In zazen, this is the moment in which the self is beginning to slip away. A moment, short or long, where we’re somehow not there. But realizing the danger it’s in, the self freaks out and quickly moves to reinstate itself. Your body jerks, your mind sputters, and before you know it, you’re fully there and fully you, and swearing you’ll never let yourself get that close to the edge again.

In everyday life, this is the moment in which you realize your job, your relationship, your way of parenting, or your view of yourself or the world is no longer working. All the conflict, all the pleasure and pain, all the anger and justification, haven’t gotten you what you wanted—or if they did, what you wanted didn’t last, and now you’re tired of this neverending game. You’re tired of war. You’re tired of longing. You’re tired of hustling and of not feeling like you belong, no matter how hard you work. You vow to change, but you don’t know how. So here you are, at the edge of that cliff, desperate for something to show you that it’s okay to jump, it’s okay to take a chance, because everything you’ve relied on up to this point is no longer cutting it.

Let’s face it, this moment can be incredibly lonely. Maybe we look around and see that our friends are perfectly happy going about their lives. At least, they seem to be. Maybe our family wonders why we’re always so restless, always dissatisfied, always looking. We may start to wonder if there’s something wrong with us. Why can’t we just be happy? Our lives are pretty decent, all things considered. Why can’t we just be satisfied?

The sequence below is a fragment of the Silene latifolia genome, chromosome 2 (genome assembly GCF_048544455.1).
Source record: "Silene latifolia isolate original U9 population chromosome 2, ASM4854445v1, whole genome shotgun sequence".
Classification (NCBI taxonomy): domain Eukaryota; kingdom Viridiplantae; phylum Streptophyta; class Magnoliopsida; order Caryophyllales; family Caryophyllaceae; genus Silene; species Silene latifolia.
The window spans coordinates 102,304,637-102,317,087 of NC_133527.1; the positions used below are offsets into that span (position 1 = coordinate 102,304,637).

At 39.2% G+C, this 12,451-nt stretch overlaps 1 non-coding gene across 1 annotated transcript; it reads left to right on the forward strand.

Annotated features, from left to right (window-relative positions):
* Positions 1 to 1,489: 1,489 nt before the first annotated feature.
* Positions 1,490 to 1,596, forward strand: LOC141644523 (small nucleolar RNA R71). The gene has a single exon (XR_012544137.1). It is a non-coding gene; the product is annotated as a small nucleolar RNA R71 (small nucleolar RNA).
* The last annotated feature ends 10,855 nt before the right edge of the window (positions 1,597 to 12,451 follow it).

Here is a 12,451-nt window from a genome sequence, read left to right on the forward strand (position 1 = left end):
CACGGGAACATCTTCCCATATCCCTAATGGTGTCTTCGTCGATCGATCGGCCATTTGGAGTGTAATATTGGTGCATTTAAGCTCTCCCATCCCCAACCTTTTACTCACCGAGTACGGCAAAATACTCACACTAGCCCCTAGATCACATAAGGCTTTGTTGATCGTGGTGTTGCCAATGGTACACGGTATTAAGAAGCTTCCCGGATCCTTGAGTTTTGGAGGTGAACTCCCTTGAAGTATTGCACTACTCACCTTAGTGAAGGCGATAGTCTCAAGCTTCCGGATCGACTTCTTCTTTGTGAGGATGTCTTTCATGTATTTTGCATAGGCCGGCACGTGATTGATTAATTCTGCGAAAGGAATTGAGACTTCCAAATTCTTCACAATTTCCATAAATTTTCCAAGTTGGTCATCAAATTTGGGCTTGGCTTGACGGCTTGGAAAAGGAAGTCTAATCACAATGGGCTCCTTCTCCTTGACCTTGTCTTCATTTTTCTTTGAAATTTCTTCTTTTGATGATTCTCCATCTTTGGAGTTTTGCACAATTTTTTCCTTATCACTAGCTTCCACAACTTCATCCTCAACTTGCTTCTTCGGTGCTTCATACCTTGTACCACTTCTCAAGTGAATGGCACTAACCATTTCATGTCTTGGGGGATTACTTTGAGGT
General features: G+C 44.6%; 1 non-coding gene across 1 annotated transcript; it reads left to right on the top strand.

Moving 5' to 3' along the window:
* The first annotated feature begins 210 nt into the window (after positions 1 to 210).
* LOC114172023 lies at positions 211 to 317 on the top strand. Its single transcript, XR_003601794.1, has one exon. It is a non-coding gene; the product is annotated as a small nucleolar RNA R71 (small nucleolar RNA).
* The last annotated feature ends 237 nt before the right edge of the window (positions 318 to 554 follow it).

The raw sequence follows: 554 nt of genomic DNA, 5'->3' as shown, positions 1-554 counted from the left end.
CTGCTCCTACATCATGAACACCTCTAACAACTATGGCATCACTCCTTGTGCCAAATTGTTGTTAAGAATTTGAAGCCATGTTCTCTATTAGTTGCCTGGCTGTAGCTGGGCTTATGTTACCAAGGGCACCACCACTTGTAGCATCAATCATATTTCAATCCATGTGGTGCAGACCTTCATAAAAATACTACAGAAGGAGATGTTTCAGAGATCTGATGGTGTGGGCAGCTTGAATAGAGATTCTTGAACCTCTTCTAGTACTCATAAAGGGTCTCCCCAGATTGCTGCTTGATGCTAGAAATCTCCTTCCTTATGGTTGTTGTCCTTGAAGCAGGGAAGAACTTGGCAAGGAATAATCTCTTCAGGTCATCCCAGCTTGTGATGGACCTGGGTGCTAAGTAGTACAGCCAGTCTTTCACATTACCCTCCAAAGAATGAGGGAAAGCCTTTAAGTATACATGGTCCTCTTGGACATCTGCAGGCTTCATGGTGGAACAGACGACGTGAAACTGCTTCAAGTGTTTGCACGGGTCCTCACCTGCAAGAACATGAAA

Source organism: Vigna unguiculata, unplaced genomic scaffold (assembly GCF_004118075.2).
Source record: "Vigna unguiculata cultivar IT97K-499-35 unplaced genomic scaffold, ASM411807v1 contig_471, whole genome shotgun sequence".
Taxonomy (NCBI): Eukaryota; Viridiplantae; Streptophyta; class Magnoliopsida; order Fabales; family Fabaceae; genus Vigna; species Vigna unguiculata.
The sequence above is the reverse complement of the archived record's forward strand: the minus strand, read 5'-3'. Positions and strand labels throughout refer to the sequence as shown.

This moment is crucial. If we give in to doubt, we’ll talk ourselves away from the cliff’s edge with the reasoning that indeed, our lives are pretty good, so why make waves when there are none? Surely we’ve made more of this suffering bit, and if we just buckle down, we should be able to make our lives work as they are. From the perspective of the self, whose job is to endure at all costs, samsara isn’t so bad. Then again, there’s few things the self can’t talk itself into given enough incentive.

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A New Album by Tenzin Choegyal Fuses Tibetan Traditions with Genre-Transcending Sounds

Tenzin Choegyal, one of the world’s finest Tibetan musicians, says that as a child he always woke up to the sound of his mother chanting. It might start as early as four in the morning, while he was still dreaming. Throughout the day, he would remain immersed in her voice as she sang while doing chores. The singer and composer considers his mother a strong influence in his 20-plus-year music career, and he named his newest album, Yeshi Dolma in her honor. 

Choegyal has performed around the world, has opened for public talks by His Holiness the Dalai Lama, and he has made nine studio albums. He has also partnered with world-renowned artists including Phillip Glass and Patti Smith, and in 2019, he released Songs from the Bardo, a musical interpretation of the Tibetan Book of the Dead, with Jesse Paris Smith and Laurie Anderson. His music brings together the unmistakable traditions of Tibet with inventive, genre-transcending sounds that create a profoundly meditative and heart-opening experience for listeners. In addition to his soul-stirring voice that evokes the nomadic musical lineage of his ancestors, Choegyal’s instrumental repertoire includes the dranyen, a traditional Tibetan stringed instrument; a ling-phu, or Tibetan flute; singing bowls; a gong; and many experimental instruments, including rocks. 

His latest album is a collaboration between himself, his friend, composer and cellist Katherine Philip, and Camerata, Queensland’s Chamber Orchestra. I recently sat down with Choegyal to discuss his journey as a musician, the interconnection of dharma and music, the Tibetan refugee experience, and the inspiration for Yeshi Dolma.